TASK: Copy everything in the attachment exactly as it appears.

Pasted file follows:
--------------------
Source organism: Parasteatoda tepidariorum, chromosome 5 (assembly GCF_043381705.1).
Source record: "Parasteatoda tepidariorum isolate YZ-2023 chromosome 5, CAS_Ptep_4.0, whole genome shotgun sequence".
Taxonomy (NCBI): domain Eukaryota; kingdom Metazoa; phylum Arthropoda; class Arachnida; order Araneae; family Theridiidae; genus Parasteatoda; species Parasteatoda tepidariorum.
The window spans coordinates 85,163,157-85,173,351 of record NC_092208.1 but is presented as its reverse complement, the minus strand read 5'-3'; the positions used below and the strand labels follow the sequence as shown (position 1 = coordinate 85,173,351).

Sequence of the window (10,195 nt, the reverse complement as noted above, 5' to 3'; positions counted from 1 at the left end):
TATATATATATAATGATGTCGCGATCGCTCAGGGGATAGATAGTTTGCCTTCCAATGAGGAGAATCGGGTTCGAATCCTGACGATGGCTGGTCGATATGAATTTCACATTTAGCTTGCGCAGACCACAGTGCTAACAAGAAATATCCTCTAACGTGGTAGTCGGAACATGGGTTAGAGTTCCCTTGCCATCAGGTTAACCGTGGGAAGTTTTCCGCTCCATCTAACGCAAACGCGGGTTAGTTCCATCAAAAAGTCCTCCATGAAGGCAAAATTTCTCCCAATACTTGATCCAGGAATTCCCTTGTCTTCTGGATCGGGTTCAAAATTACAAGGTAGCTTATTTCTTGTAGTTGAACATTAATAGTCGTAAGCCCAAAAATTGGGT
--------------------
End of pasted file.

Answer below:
Source organism: Parasteatoda tepidariorum, chromosome 5 (assembly GCF_043381705.1).
Source record: "Parasteatoda tepidariorum isolate YZ-2023 chromosome 5, CAS_Ptep_4.0, whole genome shotgun sequence".
Taxonomy (NCBI): domain Eukaryota; kingdom Metazoa; phylum Arthropoda; class Arachnida; order Araneae; family Theridiidae; genus Parasteatoda; species Parasteatoda tepidariorum.
The window spans coordinates 85,163,157-85,173,351 of record NC_092208.1 but is presented as its reverse complement, the minus strand read 5'-3'; the positions used below and the strand labels follow the sequence as shown (position 1 = coordinate 85,173,351).

Sequence of the window (10,195 nt, the reverse complement as noted above, 5' to 3'; positions counted from 1 at the left end):
TATATATATATAATGATGTCGCGATCGCTCAGGGGATAGATAGTTTGCCTTCCAATGAGGAGAATCGGGTTCGAATCCTGACGATGGCTGGTCGATATGAATTTCACATTTAGCTTGCGCAGACCACAGTGCTAACAAGAAATATCCTCTAACGTGGTAGTCGGAACATGGGTTAGAGTTCCCTTGCCATCAGGTTAACCGTGGGAAGTTTTCCGCTCCATCTAACGCAAACGCGGGTTAGTTCCATCAAAAAGTCCTCCATGAAGGCAAAATTTCTCCCAATACTTGATCCAGGAATTCCCTTGTCTTCTGGATCGGGTTCAAAATTACAAGGTAGCTTATTTCTTGTAGTTGAACATTAATAGTCGTAAGCCCAAAAATTGGGT